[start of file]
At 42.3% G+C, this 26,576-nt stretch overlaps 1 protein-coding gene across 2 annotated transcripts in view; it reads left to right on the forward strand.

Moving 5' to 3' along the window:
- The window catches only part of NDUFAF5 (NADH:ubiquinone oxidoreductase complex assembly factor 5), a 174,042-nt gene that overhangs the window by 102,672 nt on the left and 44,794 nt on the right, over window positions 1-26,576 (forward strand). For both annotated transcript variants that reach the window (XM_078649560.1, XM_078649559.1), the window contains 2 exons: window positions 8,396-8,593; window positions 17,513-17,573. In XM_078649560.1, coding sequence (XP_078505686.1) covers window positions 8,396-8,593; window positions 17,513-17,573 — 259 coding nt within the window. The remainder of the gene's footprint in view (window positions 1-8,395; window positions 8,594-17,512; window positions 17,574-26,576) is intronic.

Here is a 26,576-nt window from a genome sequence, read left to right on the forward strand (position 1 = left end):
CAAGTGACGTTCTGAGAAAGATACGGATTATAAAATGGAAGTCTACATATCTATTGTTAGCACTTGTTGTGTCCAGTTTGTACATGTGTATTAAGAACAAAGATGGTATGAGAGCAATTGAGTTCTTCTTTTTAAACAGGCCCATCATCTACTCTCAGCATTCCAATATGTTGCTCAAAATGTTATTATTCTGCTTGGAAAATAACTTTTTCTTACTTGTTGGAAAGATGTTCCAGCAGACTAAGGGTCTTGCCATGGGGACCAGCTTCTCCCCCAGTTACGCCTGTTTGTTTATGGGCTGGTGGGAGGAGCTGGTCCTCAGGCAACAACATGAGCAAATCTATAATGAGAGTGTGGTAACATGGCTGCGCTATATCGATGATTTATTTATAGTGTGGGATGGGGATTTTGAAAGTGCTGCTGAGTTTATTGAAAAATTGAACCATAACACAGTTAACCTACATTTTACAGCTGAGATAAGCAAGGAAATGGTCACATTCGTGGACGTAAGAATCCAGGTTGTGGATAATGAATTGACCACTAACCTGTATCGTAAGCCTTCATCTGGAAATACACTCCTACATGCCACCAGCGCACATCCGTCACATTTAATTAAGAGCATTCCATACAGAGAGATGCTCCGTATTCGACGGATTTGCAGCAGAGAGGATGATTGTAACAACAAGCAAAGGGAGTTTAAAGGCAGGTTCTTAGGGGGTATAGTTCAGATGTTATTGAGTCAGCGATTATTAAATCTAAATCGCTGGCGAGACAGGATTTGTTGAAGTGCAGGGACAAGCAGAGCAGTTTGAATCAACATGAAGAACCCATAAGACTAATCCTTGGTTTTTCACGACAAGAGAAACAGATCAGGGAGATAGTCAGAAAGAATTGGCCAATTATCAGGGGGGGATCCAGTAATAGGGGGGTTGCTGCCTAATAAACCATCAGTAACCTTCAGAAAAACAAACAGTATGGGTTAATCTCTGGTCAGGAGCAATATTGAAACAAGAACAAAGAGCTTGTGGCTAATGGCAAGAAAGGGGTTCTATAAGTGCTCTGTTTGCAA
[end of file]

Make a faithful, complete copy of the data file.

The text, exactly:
At 42.3% G+C, this 26,576-nt stretch overlaps 1 protein-coding gene across 2 annotated transcripts in view; it reads left to right on the forward strand.

Moving 5' to 3' along the window:
- The window catches only part of NDUFAF5 (NADH:ubiquinone oxidoreductase complex assembly factor 5), a 174,042-nt gene that overhangs the window by 102,672 nt on the left and 44,794 nt on the right, over window positions 1-26,576 (forward strand). For both annotated transcript variants that reach the window (XM_078649560.1, XM_078649559.1), the window contains 2 exons: window positions 8,396-8,593; window positions 17,513-17,573. In XM_078649560.1, coding sequence (XP_078505686.1) covers window positions 8,396-8,593; window positions 17,513-17,573 — 259 coding nt within the window. The remainder of the gene's footprint in view (window positions 1-8,395; window positions 8,594-17,512; window positions 17,574-26,576) is intronic.

Here is a 26,576-nt window from a genome sequence, read left to right on the forward strand (position 1 = left end):
CAAGTGACGTTCTGAGAAAGATACGGATTATAAAATGGAAGTCTACATATCTATTGTTAGCACTTGTTGTGTCCAGTTTGTACATGTGTATTAAGAACAAAGATGGTATGAGAGCAATTGAGTTCTTCTTTTTAAACAGGCCCATCATCTACTCTCAGCATTCCAATATGTTGCTCAAAATGTTATTATTCTGCTTGGAAAATAACTTTTTCTTACTTGTTGGAAAGATGTTCCAGCAGACTAAGGGTCTTGCCATGGGGACCAGCTTCTCCCCCAGTTACGCCTGTTTGTTTATGGGCTGGTGGGAGGAGCTGGTCCTCAGGCAACAACATGAGCAAATCTATAATGAGAGTGTGGTAACATGGCTGCGCTATATCGATGATTTATTTATAGTGTGGGATGGGGATTTTGAAAGTGCTGCTGAGTTTATTGAAAAATTGAACCATAACACAGTTAACCTACATTTTACAGCTGAGATAAGCAAGGAAATGGTCACATTCGTGGACGTAAGAATCCAGGTTGTGGATAATGAATTGACCACTAACCTGTATCGTAAGCCTTCATCTGGAAATACACTCCTACATGCCACCAGCGCACATCCGTCACATTTAATTAAGAGCATTCCATACAGAGAGATGCTCCGTATTCGACGGATTTGCAGCAGAGAGGATGATTGTAACAACAAGCAAAGGGAGTTTAAAGGCAGGTTCTTAGGGGGTATAGTTCAGATGTTATTGAGTCAGCGATTATTAAATCTAAATCGCTGGCGAGACAGGATTTGTTGAAGTGCAGGGACAAGCAGAGCAGTTTGAATCAACATGAAGAACCCATAAGACTAATCCTTGGTTTTTCACGACAAGAGAAACAGATCAGGGAGATAGTCAGAAAGAATTGGCCAATTATCAGGGGGGGATCCAGTAATAGGGGGGTTGCTGCCTAATAAACCATCAGTAACCTTCAGAAAAACAAACAGTATGGGTTAATCTCTGGTCAGGAGCAATATTGAAACAAGAACAAAGAGCTTGTGGCTAATGGCAAGAAAGGGGTTCTATAAGTGCTCTGTTTGCAA